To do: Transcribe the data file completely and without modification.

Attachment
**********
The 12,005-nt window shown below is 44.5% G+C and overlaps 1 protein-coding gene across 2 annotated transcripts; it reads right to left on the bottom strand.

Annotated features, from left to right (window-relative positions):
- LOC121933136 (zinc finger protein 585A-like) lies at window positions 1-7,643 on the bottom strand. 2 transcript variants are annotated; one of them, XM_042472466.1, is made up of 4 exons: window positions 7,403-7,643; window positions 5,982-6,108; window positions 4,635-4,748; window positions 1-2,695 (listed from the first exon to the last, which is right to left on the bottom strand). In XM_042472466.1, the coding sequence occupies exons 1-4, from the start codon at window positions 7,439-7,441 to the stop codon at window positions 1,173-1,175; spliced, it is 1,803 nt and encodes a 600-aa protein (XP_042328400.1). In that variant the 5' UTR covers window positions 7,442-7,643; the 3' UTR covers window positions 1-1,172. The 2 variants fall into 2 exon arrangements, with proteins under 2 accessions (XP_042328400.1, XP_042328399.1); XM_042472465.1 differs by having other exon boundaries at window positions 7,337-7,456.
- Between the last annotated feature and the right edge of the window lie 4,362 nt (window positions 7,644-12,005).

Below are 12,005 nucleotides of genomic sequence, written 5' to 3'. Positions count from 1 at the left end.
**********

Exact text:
The 12,005-nt window shown below is 44.5% G+C and overlaps 1 protein-coding gene across 2 annotated transcripts; it reads right to left on the bottom strand.

Annotated features, from left to right (window-relative positions):
- LOC121933136 (zinc finger protein 585A-like) lies at window positions 1-7,643 on the bottom strand. 2 transcript variants are annotated; one of them, XM_042472466.1, is made up of 4 exons: window positions 7,403-7,643; window positions 5,982-6,108; window positions 4,635-4,748; window positions 1-2,695 (listed from the first exon to the last, which is right to left on the bottom strand). In XM_042472466.1, the coding sequence occupies exons 1-4, from the start codon at window positions 7,439-7,441 to the stop codon at window positions 1,173-1,175; spliced, it is 1,803 nt and encodes a 600-aa protein (XP_042328400.1). In that variant the 5' UTR covers window positions 7,442-7,643; the 3' UTR covers window positions 1-1,172. The 2 variants fall into 2 exon arrangements, with proteins under 2 accessions (XP_042328400.1, XP_042328399.1); XM_042472465.1 differs by having other exon boundaries at window positions 7,337-7,456.
- Between the last annotated feature and the right edge of the window lie 4,362 nt (window positions 7,644-12,005).

Below are 12,005 nucleotides of genomic sequence, written 5' to 3'. Positions count from 1 at the left end.